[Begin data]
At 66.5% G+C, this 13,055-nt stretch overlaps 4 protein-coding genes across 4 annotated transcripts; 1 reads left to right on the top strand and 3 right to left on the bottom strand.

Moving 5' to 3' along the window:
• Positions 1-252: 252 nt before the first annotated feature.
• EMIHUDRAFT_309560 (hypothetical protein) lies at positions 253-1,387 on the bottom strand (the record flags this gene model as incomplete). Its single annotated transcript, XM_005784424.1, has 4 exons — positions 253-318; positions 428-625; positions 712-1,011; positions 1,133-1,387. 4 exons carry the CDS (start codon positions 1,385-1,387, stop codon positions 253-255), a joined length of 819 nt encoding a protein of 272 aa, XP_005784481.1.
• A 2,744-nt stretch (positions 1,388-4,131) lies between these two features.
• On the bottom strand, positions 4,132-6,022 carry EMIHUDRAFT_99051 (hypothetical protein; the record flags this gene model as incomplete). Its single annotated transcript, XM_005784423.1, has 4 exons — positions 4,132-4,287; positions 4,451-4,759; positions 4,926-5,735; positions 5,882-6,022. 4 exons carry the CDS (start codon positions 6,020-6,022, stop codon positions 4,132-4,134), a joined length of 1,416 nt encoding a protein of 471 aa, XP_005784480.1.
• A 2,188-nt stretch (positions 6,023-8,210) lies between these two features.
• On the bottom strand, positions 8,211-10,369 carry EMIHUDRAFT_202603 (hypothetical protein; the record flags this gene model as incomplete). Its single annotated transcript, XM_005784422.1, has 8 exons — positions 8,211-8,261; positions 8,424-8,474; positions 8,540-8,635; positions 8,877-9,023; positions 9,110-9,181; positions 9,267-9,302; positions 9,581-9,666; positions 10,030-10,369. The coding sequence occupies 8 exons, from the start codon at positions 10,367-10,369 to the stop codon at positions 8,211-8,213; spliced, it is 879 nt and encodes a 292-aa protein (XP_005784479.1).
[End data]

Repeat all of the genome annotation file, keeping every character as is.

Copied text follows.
At 66.5% G+C, this 13,055-nt stretch overlaps 4 protein-coding genes across 4 annotated transcripts; 1 reads left to right on the top strand and 3 right to left on the bottom strand.

Moving 5' to 3' along the window:
• Positions 1-252: 252 nt before the first annotated feature.
• EMIHUDRAFT_309560 (hypothetical protein) lies at positions 253-1,387 on the bottom strand (the record flags this gene model as incomplete). Its single annotated transcript, XM_005784424.1, has 4 exons — positions 253-318; positions 428-625; positions 712-1,011; positions 1,133-1,387. 4 exons carry the CDS (start codon positions 1,385-1,387, stop codon positions 253-255), a joined length of 819 nt encoding a protein of 272 aa, XP_005784481.1.
• A 2,744-nt stretch (positions 1,388-4,131) lies between these two features.
• On the bottom strand, positions 4,132-6,022 carry EMIHUDRAFT_99051 (hypothetical protein; the record flags this gene model as incomplete). Its single annotated transcript, XM_005784423.1, has 4 exons — positions 4,132-4,287; positions 4,451-4,759; positions 4,926-5,735; positions 5,882-6,022. 4 exons carry the CDS (start codon positions 6,020-6,022, stop codon positions 4,132-4,134), a joined length of 1,416 nt encoding a protein of 471 aa, XP_005784480.1.
• A 2,188-nt stretch (positions 6,023-8,210) lies between these two features.
• On the bottom strand, positions 8,211-10,369 carry EMIHUDRAFT_202603 (hypothetical protein; the record flags this gene model as incomplete). Its single annotated transcript, XM_005784422.1, has 8 exons — positions 8,211-8,261; positions 8,424-8,474; positions 8,540-8,635; positions 8,877-9,023; positions 9,110-9,181; positions 9,267-9,302; positions 9,581-9,666; positions 10,030-10,369. The coding sequence occupies 8 exons, from the start codon at positions 10,367-10,369 to the stop codon at positions 8,211-8,213; spliced, it is 879 nt and encodes a 292-aa protein (XP_005784479.1).